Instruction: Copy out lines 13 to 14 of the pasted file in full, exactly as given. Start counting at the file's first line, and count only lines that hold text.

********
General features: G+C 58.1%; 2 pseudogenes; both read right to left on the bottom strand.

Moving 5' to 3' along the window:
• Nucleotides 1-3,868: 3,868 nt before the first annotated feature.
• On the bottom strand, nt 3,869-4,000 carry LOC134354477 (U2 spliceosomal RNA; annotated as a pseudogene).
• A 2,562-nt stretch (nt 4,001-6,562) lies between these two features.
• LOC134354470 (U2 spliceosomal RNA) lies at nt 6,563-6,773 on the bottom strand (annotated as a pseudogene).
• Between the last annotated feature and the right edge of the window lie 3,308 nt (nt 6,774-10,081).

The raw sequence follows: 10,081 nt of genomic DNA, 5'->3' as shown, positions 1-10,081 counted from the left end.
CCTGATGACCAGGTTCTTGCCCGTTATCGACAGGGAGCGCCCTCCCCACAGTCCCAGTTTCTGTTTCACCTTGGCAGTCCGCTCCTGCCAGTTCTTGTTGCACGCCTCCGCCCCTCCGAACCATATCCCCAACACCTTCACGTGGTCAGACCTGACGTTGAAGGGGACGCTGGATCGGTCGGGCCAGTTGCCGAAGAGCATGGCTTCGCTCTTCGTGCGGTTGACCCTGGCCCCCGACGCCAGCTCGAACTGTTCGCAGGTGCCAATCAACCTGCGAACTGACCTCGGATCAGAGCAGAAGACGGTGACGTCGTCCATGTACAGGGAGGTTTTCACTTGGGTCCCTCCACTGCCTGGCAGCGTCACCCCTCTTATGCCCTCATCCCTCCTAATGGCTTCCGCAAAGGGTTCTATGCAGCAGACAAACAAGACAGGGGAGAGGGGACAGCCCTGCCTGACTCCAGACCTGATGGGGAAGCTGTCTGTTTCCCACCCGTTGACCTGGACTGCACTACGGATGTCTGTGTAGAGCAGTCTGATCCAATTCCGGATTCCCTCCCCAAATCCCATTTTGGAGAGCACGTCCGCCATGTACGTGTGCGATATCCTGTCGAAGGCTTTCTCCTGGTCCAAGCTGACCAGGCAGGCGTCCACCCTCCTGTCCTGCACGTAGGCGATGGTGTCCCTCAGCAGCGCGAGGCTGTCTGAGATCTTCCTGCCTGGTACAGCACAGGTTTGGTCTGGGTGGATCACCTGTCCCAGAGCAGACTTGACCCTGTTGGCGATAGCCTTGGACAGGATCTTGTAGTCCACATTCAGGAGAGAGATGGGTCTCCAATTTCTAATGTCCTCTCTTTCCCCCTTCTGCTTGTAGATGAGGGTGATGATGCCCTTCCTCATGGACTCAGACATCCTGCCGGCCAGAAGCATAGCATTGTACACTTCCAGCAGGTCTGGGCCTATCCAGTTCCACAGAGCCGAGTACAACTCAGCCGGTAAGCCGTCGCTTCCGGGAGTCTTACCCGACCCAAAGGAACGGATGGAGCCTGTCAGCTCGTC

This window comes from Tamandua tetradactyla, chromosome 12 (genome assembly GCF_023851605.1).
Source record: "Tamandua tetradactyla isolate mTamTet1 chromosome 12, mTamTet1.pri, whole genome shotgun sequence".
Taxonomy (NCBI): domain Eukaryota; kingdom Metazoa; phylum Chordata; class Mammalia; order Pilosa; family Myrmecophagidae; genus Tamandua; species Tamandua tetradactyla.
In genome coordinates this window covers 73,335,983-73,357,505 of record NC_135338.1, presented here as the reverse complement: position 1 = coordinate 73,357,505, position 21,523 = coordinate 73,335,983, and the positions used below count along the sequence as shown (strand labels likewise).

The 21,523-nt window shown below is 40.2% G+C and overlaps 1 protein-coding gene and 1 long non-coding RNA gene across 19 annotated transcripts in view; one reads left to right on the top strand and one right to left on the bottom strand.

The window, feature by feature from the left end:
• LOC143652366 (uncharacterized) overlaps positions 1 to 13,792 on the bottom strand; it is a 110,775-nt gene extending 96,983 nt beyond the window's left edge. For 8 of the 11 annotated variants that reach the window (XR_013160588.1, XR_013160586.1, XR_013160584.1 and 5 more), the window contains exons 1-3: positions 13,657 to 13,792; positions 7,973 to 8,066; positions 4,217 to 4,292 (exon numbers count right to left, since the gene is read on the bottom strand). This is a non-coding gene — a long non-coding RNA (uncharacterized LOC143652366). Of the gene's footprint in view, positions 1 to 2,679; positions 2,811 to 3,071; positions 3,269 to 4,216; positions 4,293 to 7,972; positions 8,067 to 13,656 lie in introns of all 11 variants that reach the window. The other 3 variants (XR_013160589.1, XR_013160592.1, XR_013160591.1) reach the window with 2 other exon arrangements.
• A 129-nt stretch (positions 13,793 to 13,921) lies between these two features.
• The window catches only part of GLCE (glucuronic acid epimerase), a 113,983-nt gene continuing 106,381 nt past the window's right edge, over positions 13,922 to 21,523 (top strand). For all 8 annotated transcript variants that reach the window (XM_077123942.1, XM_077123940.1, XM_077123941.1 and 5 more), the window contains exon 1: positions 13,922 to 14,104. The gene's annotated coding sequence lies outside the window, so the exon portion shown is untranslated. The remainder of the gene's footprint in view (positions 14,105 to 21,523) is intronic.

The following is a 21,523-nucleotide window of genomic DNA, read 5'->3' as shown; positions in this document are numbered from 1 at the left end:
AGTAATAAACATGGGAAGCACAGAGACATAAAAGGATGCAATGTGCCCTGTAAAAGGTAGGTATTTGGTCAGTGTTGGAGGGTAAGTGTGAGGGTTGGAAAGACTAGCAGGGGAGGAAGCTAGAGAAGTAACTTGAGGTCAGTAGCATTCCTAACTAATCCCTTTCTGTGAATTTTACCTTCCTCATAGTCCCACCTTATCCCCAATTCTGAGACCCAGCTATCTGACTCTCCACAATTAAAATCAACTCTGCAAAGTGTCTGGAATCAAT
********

In genome coordinates this window covers 73,335,983-73,357,505 of record NC_135338.1, presented here as the reverse complement: position 1 = coordinate 73,357,505, position 21,523 = coordinate 73,335,983, and the positions used below count along the sequence as shown (strand labels likewise).

The 21,523-nt window shown below is 40.2% G+C and overlaps 1 protein-coding gene and 1 long non-coding RNA gene across 19 annotated transcripts in view; one reads left to right on the top strand and one right to left on the bottom strand.